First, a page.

In a study paid for by the National Institutes of Health, they found that the people who did tai chi improved their immunity to varicella-zoster virus. They also found that when the volunteers were vaccinated later against the virus, the tai chi practitioners had a better response to the vaccine.

The Tai Chi group also showed significant improvements for physical functioning, bodily pain, vitality, and mental health.


Abstract of the study: http://onlinelibrary.wiley.com/doi/10.1111/j.1532-5415.2007.01109.x/abstract
Article on the study at: http://www.nytimes.com/2007/04/17/health/nutrition/17exer.html

"Tai Chi Exercise for Patients with Cardiovascular Conditions and Risk Factors: A Systematic Review" an article in the Journal of Cardiopulmonary Rehabilitation & Prevention (May/June 2009)


Cardiovascular disease is clearly an important public health problem, with 1 in 3 American adults affected. Mortality due to underlying cardiovascular disease accounts for more than one-third of all deaths. The evidence from long-term prospective studies consistently suggests that the majority of cardiovascular disease is preventable with healthy lifestyles and modification of known risk factors. While pharmacological therapy is often emphasized, the critical importance of non-pharmacological approaches and lifestyle modifications, including physical activity and exercise, continues to be recognized for both primary and secondary prevention of cardiovascular disease.

The available studies suggest that tai chi exercise may have beneficial effects for patients with cardiovascular conditions and some cardiovascular risk factors, although the literature to date is limited.

Given the existing evidence, tai chi exercise may be a reasonable adjunct to conventional care.


Read Full Report at: http://www.ncbi.nlm.nih.gov/sites/ppmc/articles/PMC2755083/

"Enhancement of sleep stability with Tai Chi exercise in chronic heart failure: Preliminary findings using an ECG-based spectrogram method" an article in Sleep Medicine (July 2008)


Sleep fragmentation/Insomnia is a well-known clinical feature in patients with heart failure. The mechanisms involved include sleepdisordered breathing, poor sleep hygiene, direct (e.g., beta-blocker) and indirect (e.g., diuretic causing nocturia) medication effects, orthopnea/paroxysmal nocturnal dyspnea, and possibly neurohumoral activation itself. Recurrent arousals can severely fragment sleep, contributing to impaired cognitive function and quality of life.

Preliminary findings suggest Tai Chi may improve sleep stability in patients with heart failure on maximal medical therapy. As stable sleep has the potential to improve the sleep-related hemodynamic profile in heart failure and have at least theoretical cardioprotective effects, further evaluation of this safe approach seems justified.

Tai Chi exercise may enhance sleep stability in patients with chronic heart failure. This sleep effect may have a beneficial impact on blood pressure, arrhythmogenesis and quality of life.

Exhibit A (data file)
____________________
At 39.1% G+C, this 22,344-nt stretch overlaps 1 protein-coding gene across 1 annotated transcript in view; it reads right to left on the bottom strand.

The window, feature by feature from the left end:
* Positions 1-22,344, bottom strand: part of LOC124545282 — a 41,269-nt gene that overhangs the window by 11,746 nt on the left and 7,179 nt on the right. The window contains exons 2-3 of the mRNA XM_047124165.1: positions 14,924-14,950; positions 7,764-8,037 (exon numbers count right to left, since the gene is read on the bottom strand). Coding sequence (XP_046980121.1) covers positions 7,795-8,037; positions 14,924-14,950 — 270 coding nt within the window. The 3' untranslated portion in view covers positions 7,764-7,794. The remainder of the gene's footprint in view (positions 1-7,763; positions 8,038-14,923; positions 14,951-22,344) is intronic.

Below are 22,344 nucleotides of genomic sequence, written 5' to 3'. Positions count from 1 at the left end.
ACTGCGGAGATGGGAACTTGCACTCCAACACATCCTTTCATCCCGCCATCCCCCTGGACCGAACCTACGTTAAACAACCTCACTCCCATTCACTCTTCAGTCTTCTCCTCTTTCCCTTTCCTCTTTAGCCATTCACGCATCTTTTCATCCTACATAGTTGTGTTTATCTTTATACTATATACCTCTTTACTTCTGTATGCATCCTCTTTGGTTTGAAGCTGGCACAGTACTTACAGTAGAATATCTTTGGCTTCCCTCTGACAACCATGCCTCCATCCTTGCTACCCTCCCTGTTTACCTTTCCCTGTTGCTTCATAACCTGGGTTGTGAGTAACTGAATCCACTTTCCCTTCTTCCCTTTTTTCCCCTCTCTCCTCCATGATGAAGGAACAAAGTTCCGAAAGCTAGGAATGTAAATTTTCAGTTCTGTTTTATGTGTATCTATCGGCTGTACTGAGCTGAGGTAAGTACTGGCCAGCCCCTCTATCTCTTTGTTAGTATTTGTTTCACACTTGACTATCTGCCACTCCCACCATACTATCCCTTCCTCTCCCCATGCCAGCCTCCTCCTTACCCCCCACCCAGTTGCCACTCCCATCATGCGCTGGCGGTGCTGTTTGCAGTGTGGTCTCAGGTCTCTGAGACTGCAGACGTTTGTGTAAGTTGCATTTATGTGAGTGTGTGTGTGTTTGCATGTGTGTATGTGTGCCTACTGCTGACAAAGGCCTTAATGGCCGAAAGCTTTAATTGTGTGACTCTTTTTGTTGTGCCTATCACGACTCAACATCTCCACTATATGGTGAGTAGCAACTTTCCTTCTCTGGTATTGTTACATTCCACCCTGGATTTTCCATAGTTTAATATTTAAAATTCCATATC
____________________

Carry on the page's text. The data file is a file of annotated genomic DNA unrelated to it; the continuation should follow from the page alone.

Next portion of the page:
Read Full Report at: http://reylab.bidmc.harvard.edu/pubs/2008/sleep-medicine-2008-9-527.pdf
Abstract on different Sleep study: http://www.ncbi.nlm.nih.gov/pubmed/15161452
Abstract on different Sleep study: http://www.ncbi.nlm.nih.gov/pubmed/18652095

"Green tea polyphenols supplementation and Tai Chi exercise for postmenopausal osteopenic women: safety and quality of life report" an article in BMC Complementary and Alternative Medicine (2010)


This study evaluated the safety of green tea polyphenol supplementation combined with Tai Chi exercise in postmenopausal osteopenic women, along with effects on quality of life in this population. Tai Chi, featuring gentle, slow and flowing movements, has been considered a safe exercise with very low risk of injury.

Carried out as a double-blind, placebo-controlled, intervention trial (the "holy grail" of scientific studies), this experiment involved 171 postmenopausal women (mean age: ~57 y) who had weak bones but not full-fledged osteoporosis.

The results show that consumption of green tea polyphenols (500 mg/day which is about 4-6 cups of steeped green tea daily) and participation in tai chi (3 hr/week for 24 weeks) independently enhanced markers of bone health by 3 and 6 months, respectively. A similar effect was found for muscle strength at the 6-month time point. Participants taking tai chi classes also reported significant beneficial effects in quality of life in terms of improving their emotional and mental health. Perhaps most remarkable, however, was the substantial effect that both green tea polyphenols and tai chi had on biological markers of oxidative stress. Because oxidative stress is a main precursor to inflammation, this finding suggests that green tea and tai chi may help reduce the underlying etiology of not only osteoporosis, but other inflammatory diseases as well.


Read Full Report at: http://www.ncbi.nlm.nih.gov/pmc/articles/PMC3014873/pdf/1472-6882-10-76.pdf
Article on Report at: http://www.sciencedaily.com/releases/2011/04/110410130827.htm

"A Downside to Tai Chi? None That I See" an article in the New York Times (September 28, 2010)

The graceful, dance like progression of meditative poses called tai chi originated in ancient China as a martial art, but the exercise is best known in modern times as a route to reduced stress and enhanced health. After reviewing existing scientific evidence for its potential health benefits, I’ve concluded that the proper question to ask yourself may not be why you should practice tai chi, but why not.


Read Full Report at: http://www.nytimes.com/2010/09/28/health/28brody.html

"Tai Chi and Postural Stability in Patients with Parkinson's Disease" an article in the New England Journal of Medicine (February 9, 2012)


Tai chi training appears to reduce balance impairments in patients with mild-to-moderate Parkinson's disease, with additional benefits of improved functional capacity and reduced falls.

After six months of classes, the tai chi group did significantly better than the stretching group in tests of balance, control, walking and other measures. Compared with resistance training, the tai chi group did better in balance, control and stride, and about the same in other tests.